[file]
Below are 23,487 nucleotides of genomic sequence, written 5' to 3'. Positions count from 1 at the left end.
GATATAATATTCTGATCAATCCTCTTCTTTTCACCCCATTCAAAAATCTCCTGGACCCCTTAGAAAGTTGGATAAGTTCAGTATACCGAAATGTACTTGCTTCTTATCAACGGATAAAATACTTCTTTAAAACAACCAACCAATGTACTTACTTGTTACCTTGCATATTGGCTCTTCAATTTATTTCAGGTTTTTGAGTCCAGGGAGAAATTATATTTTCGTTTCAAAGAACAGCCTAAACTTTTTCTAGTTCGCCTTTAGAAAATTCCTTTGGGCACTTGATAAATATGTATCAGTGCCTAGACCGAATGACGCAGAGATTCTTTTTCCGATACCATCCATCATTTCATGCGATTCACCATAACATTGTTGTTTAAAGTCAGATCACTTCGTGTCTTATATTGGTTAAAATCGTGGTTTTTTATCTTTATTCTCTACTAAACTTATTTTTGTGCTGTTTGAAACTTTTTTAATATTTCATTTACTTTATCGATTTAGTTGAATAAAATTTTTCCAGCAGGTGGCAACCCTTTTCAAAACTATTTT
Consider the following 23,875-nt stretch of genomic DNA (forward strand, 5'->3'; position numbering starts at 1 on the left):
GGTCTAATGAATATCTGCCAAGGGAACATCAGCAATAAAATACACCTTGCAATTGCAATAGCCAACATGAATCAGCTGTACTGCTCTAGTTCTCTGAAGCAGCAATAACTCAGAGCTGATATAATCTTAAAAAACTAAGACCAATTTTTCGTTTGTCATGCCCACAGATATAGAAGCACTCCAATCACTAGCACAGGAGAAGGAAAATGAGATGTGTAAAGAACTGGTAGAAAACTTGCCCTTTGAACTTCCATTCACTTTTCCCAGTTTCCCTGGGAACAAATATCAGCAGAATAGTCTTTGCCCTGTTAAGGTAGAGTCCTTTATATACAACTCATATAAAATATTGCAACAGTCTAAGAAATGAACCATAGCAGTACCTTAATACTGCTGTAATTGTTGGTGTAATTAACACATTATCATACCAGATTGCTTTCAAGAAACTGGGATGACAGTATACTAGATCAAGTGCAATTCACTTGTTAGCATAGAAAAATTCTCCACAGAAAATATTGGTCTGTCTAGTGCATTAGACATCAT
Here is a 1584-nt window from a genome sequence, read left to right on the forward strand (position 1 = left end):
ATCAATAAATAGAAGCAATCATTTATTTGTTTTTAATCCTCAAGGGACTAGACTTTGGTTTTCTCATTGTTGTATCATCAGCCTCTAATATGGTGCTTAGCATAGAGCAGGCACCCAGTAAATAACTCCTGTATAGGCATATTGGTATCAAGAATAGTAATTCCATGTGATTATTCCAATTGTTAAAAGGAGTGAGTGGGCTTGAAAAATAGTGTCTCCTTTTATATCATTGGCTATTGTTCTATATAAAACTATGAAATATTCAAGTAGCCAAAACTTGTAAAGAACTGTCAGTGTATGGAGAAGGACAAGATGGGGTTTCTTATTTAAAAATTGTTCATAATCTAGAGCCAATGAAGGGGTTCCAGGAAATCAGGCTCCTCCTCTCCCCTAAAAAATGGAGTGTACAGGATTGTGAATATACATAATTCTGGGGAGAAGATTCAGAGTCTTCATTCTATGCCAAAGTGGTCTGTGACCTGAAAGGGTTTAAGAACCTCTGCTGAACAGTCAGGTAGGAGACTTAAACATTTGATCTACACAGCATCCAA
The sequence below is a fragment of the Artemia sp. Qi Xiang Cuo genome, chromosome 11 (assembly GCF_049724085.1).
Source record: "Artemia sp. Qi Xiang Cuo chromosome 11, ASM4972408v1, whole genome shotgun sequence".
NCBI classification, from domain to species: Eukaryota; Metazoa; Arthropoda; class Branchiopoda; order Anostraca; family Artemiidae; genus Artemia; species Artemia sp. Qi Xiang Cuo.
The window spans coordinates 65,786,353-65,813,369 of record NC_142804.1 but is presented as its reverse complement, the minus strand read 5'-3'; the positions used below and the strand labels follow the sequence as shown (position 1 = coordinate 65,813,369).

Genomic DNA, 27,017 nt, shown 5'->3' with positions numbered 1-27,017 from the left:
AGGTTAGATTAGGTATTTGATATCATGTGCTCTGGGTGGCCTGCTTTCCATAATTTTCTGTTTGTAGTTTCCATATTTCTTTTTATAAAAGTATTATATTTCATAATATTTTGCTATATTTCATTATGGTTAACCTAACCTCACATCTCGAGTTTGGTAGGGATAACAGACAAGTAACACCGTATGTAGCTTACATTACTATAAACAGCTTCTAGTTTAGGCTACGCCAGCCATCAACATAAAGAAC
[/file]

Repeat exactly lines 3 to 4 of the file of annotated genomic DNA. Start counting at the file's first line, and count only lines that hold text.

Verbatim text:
Consider the following 23,875-nt stretch of genomic DNA (forward strand, 5'->3'; position numbering starts at 1 on the left):
GGTCTAATGAATATCTGCCAAGGGAACATCAGCAATAAAATACACCTTGCAATTGCAATAGCCAACATGAATCAGCTGTACTGCTCTAGTTCTCTGAAGCAGCAATAACTCAGAGCTGATATAATCTTAAAAAACTAAGACCAATTTTTCGTTTGTCATGCCCACAGATATAGAAGCACTCCAATCACTAGCACAGGAGAAGGAAAATGAGATGTGTAAAGAACTGGTAGAAAACTTGCCCTTTGAACTTCCATTCACTTTTCCCAGTTTCCCTGGGAACAAATATCAGCAGAATAGTCTTTGCCCTGTTAAGGTAGAGTCCTTTATATACAACTCATATAAAATATTGCAACAGTCTAAGAAATGAACCATAGCAGTACCTTAATACTGCTGTAATTGTTGGTGTAATTAACACATTATCATACCAGATTGCTTTCAAGAAACTGGGATGACAGTATACTAGATCAAGTGCAATTCACTTGTTAGCATAGAAAAATTCTCCACAGAAAATATTGGTCTGTCTAGTGCATTAGACATCAT